Sustainable Energy Takes Root in Massachusetts

Lights outside Faneuil Hall in Boston, MassachusettsAmong the many clean energy successes Massachusetts has had so far, some gaps remain, said Larry Chretien, executive director of Green Energy Consumers Alliance, in the interview below. There are policies that could amplify sustainability further at the state level.

CEFF: How would you describe the solar-energy market's current successes and challenges in Massachusetts?

Chretien: Everyone should acknowledge that Massachusetts is among the nation’s leaders in solar energy. Solar Energy Industries Association ranks us 7th in the country in installed capacity. And Solar Power Rocks says we are the 2nd-most solar-friendly state [in the nation].

Policies have been supportive. Consumer demand has been enormous. Surveys show people in this state love solar – and consumer adoption has proven that. [However], one of our largest utilities, Eversource, is hostile. And it has an important friend in the Department of Public Utilities. Not only does Eversource oppose time-of-use pricing, but it wants to impose demand charges on residential customers!

What we’re seeing here is that the governor’s office is trying to strike a balance. The [staff] know people love solar, but they are sympathetic to the utilities and big businesses that want to see solar incentives trimmed.

Legislation affecting solar that passed in 2017 and 2018 is probably going to stay in place while the governor remains in office.

It is relevant to the solar market that Massachusetts policymakers are eager to develop a strong and sizable market for electricity storage – both behind-the-meter and utility-scale.

As storage gains traction, it’s going to be increasingly paired with solar. That will give consumers further encouragement to install it. That’s going to create a positive feedback loop with policymakers. They’ll want to satisfy what the public wants, either during this governor’s tenure or afterwards.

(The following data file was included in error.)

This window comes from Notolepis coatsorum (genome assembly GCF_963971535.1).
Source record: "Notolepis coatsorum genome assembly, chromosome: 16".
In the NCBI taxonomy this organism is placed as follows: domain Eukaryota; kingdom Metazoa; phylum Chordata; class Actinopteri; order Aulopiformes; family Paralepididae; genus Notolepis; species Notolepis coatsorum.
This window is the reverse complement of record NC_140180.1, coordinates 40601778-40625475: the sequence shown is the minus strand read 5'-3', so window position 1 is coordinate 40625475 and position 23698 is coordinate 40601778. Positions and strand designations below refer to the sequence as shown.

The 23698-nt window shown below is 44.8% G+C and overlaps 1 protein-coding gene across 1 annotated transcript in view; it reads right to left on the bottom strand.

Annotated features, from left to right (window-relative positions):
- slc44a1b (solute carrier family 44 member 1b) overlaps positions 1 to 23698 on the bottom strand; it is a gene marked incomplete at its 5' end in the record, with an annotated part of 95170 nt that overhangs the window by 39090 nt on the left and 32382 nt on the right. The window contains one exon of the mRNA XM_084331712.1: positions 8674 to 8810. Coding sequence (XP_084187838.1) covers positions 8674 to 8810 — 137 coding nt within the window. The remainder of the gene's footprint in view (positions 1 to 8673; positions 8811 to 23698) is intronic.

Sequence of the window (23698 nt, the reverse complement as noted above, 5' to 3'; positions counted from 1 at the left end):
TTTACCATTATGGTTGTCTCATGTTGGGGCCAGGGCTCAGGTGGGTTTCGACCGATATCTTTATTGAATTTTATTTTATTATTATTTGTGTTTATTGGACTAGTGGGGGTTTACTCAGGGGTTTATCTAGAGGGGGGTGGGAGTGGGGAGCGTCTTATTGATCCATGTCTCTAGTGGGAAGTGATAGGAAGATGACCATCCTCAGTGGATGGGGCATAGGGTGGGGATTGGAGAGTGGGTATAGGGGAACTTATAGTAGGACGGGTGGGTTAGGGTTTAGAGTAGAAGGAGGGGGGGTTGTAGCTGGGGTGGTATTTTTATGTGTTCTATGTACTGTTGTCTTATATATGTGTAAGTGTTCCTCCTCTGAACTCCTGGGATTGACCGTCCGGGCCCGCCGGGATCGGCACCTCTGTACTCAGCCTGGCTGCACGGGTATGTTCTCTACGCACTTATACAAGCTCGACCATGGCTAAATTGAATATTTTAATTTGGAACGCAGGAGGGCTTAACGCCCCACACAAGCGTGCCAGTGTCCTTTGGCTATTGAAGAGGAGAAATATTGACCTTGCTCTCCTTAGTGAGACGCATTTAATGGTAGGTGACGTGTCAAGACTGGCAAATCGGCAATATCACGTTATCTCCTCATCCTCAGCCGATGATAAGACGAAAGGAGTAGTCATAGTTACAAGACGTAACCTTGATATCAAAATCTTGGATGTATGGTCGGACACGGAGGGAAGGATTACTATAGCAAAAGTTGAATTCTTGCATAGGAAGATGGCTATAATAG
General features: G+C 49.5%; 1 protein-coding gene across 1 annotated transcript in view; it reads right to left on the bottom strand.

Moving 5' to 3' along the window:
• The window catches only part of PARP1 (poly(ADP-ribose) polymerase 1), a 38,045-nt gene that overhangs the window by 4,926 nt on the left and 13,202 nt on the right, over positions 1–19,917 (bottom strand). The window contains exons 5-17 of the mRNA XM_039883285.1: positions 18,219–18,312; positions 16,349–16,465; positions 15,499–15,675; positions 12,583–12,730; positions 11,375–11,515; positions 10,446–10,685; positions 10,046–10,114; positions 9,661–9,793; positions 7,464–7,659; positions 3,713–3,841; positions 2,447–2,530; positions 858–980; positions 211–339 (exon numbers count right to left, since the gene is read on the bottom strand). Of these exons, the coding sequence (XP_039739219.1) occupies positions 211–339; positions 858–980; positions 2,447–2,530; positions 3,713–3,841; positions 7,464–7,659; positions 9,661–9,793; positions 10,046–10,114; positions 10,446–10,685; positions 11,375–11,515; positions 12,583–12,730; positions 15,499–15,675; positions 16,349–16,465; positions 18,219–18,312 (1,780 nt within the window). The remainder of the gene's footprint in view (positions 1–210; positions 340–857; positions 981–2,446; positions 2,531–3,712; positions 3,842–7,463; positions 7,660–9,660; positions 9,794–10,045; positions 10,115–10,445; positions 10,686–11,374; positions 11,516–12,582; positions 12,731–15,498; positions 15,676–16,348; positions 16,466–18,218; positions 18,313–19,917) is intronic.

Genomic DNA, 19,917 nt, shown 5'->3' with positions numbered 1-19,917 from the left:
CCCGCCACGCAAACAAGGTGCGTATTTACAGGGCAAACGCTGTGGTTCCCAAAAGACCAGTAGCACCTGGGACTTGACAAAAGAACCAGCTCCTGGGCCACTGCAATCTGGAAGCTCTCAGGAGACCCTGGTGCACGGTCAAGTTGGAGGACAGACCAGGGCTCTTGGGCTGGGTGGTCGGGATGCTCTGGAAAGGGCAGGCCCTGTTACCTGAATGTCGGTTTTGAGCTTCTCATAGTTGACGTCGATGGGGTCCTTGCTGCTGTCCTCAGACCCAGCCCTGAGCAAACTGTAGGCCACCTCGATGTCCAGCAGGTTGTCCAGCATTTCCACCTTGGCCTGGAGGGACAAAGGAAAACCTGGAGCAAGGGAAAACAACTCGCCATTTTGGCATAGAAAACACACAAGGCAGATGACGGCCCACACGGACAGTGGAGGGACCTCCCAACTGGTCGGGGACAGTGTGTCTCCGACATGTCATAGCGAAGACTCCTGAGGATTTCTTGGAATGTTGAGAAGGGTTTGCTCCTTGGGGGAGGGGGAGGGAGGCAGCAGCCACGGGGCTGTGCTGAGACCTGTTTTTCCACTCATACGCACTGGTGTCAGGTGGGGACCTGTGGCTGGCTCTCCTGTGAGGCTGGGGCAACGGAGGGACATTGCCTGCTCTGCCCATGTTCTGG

CEFF: What is your perspective on the energy efficiency market's successes and challenges at this time in Massachusetts?

Chretien: Today, Oct. 4, American Council for an Energy-Efficient Economy (ACEEE) ranked Massachusetts #1 for the eighth year in a row. So that has to be recognized before we go any further.

The benefits that come from this – lower energy costs, lower emissions and so forth – far exceed the costs.

The law says we’re supposed to capture all the savings that are cheaper than supply, which means [we should] save energy until the benefit-cost ratio falls to 1.0.

But we are stopping far short of that. Think about it – we don’t impose a cost-effectiveness test on energy supply, but we do for energy efficiency. And when efficiency passes the test, we still buy more supply than we need.

Changing that will require a different mindset at Energy Efficiency Advisory Council, Department of Energy Resources, and especially Department of Public Utilities.

As a separate matter, the efficiency programs allow for active demand reduction, but even in Massachusetts, we are just getting started on that. [I hope] the plan that is being reviewed this year will have specific plans, budgets and goals for reducing demand.

ACEEE did point out that Massachusetts could have earned more points in the ranking if we updated appliance-efficiency standards. The state Senate wanted to do that last year, but the House failed. There are also huge opportunities in the transportation sector.

CEFF: What stakeholder decisions would catalyze forward movement in these two markets in Massachusetts?

Chretien: For solar, my organization advocated legislation to [put annual increases in place] of one to three percent for the Renewable Portfolio Standard. Last year, we got it increased to two percent.

At some point, we would like to go back and get that raised again. That would provide some long-term lift to the market for solar power and other renewables.

We also expect to see the Department of Energy Resources move forward on storage with new authority from the legislature. There’s a goal of 1000 MW of storage. It will have to be cost-effective. Storage that is installed behind the meter will dovetail nicely with the efficiency programs administered by utilities.  And it can easily pair with solar, making solar more attractive.

My organization would also like to see an amendment to the Global Warming Solutions Act that would set a binding limit on greenhouse gas emissions for 2030.

Right now, the next milestone is 2050, which is too far out. If there was a mandate for 2030, the state would have to set an aggressive plan that would undoubtedly require more solar power and energy efficiency.

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